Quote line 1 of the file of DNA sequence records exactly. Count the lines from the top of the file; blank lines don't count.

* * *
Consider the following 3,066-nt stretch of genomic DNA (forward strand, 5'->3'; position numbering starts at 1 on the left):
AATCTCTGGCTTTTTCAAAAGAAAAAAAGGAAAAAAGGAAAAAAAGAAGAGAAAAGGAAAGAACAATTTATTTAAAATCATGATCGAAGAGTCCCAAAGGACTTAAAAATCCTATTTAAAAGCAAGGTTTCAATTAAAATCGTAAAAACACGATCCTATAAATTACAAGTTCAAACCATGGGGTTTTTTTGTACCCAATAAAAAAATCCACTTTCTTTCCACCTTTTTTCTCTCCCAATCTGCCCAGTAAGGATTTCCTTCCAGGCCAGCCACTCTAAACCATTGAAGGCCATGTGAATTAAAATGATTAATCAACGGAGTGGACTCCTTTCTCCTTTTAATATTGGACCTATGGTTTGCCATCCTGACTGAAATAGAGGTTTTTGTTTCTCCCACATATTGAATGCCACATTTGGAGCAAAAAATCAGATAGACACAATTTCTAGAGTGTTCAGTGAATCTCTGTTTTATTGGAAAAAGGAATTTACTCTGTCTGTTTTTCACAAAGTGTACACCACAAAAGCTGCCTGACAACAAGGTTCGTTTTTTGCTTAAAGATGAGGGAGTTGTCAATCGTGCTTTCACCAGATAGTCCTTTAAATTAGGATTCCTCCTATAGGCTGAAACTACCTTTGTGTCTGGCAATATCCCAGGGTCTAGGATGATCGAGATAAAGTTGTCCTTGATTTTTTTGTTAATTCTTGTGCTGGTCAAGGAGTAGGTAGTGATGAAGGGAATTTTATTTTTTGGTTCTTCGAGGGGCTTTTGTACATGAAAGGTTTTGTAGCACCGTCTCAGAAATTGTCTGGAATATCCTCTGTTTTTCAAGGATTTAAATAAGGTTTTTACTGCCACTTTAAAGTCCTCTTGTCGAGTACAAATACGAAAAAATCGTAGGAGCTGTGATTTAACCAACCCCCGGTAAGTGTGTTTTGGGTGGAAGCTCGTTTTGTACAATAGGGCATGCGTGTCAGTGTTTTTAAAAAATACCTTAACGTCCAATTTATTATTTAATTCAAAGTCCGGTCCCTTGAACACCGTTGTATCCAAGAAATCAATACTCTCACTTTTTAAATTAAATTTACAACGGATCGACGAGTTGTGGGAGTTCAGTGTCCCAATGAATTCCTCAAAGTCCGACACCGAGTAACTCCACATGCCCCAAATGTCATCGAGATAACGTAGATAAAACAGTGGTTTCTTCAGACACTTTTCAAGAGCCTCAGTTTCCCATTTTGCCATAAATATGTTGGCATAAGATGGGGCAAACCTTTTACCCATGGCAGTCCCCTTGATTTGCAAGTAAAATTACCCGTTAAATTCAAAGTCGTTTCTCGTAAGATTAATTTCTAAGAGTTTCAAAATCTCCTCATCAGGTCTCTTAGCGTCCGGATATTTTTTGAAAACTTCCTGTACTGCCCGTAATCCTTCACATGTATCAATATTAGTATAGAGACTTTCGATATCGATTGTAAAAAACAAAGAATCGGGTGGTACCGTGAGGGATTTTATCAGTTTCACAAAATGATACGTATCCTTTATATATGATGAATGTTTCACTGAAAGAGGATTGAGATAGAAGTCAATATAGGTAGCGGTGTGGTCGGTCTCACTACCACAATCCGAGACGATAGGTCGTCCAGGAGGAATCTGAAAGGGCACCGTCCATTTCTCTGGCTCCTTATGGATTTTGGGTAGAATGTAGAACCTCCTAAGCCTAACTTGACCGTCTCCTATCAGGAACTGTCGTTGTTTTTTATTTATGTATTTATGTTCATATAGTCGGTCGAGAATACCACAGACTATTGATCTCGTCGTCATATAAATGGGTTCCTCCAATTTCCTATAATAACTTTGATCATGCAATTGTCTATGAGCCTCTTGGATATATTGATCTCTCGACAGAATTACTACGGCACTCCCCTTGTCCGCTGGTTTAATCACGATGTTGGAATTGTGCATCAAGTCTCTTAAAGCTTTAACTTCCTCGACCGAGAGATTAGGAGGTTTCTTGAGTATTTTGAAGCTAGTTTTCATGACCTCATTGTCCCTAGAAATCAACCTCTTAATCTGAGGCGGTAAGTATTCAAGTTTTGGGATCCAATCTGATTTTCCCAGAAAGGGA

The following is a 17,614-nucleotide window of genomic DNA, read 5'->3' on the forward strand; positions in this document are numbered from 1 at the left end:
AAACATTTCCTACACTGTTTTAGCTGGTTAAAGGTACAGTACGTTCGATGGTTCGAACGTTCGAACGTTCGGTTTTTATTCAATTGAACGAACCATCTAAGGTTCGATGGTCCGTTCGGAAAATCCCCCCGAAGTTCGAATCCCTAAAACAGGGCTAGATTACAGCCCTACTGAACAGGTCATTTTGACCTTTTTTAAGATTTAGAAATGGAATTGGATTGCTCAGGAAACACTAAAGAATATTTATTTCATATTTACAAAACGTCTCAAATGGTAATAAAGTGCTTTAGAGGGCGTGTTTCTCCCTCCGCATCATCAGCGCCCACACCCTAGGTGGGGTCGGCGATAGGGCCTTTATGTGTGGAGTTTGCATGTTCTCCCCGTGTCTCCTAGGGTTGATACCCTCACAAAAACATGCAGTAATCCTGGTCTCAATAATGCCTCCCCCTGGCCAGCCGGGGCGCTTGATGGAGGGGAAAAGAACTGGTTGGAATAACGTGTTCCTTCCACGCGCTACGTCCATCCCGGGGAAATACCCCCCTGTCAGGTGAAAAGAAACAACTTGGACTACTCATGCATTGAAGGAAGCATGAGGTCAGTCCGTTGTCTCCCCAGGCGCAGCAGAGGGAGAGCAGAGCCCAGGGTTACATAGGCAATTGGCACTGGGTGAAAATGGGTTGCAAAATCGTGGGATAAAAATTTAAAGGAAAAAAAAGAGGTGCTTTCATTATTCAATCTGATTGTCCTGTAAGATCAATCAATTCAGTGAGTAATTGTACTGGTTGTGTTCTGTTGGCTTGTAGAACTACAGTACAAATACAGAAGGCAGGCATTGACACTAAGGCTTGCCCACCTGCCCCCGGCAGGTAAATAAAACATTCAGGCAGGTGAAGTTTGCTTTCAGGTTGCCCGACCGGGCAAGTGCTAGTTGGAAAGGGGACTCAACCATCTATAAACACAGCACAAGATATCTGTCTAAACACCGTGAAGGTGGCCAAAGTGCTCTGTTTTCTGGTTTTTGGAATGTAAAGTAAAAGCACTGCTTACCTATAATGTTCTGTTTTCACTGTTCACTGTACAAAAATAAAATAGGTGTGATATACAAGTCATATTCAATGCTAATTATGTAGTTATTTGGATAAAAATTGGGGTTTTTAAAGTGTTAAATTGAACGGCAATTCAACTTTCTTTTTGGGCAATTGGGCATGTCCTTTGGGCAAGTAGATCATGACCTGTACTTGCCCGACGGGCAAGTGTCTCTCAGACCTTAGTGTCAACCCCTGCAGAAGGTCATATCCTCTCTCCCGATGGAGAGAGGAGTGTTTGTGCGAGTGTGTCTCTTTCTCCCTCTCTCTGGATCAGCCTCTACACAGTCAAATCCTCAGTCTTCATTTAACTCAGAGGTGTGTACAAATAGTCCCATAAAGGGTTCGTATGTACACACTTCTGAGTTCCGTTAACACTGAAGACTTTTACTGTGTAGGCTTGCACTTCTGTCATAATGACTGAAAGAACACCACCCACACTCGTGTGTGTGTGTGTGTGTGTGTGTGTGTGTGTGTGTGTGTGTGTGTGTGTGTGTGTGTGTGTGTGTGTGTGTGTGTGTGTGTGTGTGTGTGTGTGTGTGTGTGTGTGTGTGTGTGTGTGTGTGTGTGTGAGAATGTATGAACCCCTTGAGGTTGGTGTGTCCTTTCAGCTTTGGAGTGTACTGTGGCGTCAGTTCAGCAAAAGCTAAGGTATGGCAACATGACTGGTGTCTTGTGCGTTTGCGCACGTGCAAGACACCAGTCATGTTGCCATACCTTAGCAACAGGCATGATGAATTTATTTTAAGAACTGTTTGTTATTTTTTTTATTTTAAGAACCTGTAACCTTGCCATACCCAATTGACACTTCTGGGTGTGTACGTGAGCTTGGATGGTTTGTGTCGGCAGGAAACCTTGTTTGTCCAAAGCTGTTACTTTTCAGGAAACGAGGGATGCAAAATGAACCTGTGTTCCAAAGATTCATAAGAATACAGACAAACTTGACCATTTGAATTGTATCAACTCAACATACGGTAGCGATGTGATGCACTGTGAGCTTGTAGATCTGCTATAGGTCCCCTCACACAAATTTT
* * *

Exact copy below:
Consider the following 3,066-nt stretch of genomic DNA (forward strand, 5'->3'; position numbering starts at 1 on the left):